Thursday, April 7, 2011

Data Collection KhalaaaaS!

Amazingly, I got every single research done I wanted in baladelba7th.  This is partially luck, but also the fact that this particular group of participants is awesome and cooperative.  So now, I am officially done with data collection and on to writing.  I'm not sure how to feel.  On the one hand, I like the idea of it just being me and my data, not having to rely on people, or be social, which is difficult for me but a necessary part of data collection.  On the other hand, this is kind of the scary part, the yikes this is the last step before I get my phD part.  So far, there are two major things that I find slightly scary about the writing process:

1) I have so much data to analyze and transcription is so boring.  My advisor has warned me about data overload, and I'm starting to think she has a point.

2) There is very little research that relates directly to my field/topic, but a lot that kind of has something to do with it if you want to approach it from this framework or that one.  I've been reading about scholarly bases, but I'm still really not sure how to navigate this, especially since a lot of it is in disciplines other than mine, in which I have little or no formal training.

So, ideas, links, khawatir of any sort for the writing stage?

1 comment:

  1. Hamdullah! Especially given your, ahem, restricted timetable.

    I don't have much good advice about where to go from here, because I wrote very differently than you did--I collected data in two different field sites, wrote a chapter about each, and used residual data from both to write a third chapter, which made up the whole fieldwork-based part of my dissertation. (Well, there's other stuff, but that's the major chunk.) So I didn't have a process with "data collection," "data processing," and "writing" as separate stages--I wrote each chapter separately, while also collecting and processing data. Only now am I working on the whole text at once.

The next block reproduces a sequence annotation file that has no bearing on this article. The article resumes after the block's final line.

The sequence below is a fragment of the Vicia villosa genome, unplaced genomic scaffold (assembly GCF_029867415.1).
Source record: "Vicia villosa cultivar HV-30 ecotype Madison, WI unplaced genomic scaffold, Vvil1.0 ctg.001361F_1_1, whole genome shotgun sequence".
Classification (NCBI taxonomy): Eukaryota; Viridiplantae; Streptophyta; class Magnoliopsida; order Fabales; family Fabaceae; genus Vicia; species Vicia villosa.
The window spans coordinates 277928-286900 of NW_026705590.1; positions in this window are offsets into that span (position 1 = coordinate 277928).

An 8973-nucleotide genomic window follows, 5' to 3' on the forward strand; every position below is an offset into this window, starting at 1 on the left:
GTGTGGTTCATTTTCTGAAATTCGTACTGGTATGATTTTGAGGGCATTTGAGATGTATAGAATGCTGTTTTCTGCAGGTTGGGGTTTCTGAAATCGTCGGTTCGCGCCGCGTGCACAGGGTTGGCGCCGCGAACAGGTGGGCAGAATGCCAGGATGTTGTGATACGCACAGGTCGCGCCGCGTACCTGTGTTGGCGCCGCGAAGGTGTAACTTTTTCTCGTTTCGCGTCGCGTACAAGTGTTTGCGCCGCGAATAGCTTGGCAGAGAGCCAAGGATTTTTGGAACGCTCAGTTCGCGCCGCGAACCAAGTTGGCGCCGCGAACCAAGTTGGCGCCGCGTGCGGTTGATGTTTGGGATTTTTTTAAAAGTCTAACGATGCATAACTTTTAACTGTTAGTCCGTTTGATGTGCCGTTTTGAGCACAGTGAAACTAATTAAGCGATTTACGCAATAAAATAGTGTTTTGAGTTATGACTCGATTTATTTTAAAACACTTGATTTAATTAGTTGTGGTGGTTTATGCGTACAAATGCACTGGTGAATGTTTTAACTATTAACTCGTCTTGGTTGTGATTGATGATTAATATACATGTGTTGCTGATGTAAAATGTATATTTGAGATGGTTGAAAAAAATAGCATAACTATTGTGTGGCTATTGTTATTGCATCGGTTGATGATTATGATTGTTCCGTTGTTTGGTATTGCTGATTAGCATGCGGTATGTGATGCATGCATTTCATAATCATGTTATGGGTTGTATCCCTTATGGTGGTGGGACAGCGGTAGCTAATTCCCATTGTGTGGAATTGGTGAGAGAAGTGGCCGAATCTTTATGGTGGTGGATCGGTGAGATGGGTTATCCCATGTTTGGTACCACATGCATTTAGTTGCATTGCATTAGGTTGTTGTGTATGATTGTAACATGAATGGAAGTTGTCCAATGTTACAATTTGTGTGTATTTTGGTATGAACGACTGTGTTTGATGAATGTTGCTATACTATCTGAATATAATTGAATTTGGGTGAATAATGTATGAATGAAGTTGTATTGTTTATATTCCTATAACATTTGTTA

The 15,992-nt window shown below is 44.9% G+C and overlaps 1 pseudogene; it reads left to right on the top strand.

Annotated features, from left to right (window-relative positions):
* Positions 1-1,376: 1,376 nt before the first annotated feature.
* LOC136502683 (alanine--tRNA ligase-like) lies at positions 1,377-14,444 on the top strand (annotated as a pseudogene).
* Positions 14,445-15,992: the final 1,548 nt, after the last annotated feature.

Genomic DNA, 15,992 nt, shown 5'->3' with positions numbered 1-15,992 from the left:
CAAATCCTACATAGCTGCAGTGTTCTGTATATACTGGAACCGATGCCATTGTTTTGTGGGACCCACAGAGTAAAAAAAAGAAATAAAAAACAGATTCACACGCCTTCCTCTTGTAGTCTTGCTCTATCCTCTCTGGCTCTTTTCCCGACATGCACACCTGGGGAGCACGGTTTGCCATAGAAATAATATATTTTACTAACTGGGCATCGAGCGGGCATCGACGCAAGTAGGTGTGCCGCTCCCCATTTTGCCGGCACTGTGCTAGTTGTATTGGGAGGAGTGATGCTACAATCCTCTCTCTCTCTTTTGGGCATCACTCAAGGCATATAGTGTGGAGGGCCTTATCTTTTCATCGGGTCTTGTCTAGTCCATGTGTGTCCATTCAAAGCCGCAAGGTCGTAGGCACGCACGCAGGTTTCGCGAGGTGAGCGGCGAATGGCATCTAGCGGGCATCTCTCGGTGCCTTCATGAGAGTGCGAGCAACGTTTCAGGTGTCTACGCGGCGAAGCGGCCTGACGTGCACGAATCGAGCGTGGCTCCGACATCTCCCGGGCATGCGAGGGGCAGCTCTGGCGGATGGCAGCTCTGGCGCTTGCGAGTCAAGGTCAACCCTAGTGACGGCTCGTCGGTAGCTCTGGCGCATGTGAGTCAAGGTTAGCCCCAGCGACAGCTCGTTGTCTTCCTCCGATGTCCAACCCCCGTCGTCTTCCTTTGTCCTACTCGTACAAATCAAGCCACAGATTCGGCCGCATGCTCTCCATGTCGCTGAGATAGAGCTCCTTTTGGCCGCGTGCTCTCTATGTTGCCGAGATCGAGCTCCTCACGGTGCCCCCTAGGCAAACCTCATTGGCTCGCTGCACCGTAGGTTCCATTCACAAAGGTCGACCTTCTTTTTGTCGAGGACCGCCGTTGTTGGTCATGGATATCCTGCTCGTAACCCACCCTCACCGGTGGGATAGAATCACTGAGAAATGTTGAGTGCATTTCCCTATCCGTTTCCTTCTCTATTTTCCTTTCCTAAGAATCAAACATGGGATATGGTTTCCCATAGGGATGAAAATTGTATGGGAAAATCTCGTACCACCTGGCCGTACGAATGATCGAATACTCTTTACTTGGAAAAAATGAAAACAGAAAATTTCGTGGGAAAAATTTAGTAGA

My approach with the literature was to pick one related literature and read it exhaustively, and try to read other related ones at more of a reserve. (This works because the field I chose to read exhaustively is teeny tiny--maybe 25 monographs/edited collections, probably only 50 people working on it so not a lot of people to read). So, everything ever written on my community of study, basically, is sitting in a pile on the bench in the office (or has recently gone back to the library), whereas a chunk of stuff on related-topics is getting picked through and used as background. I also did separate searches for the topics of my thematic chapters, to contexualize as I went.

    That was probably totally unhelpful.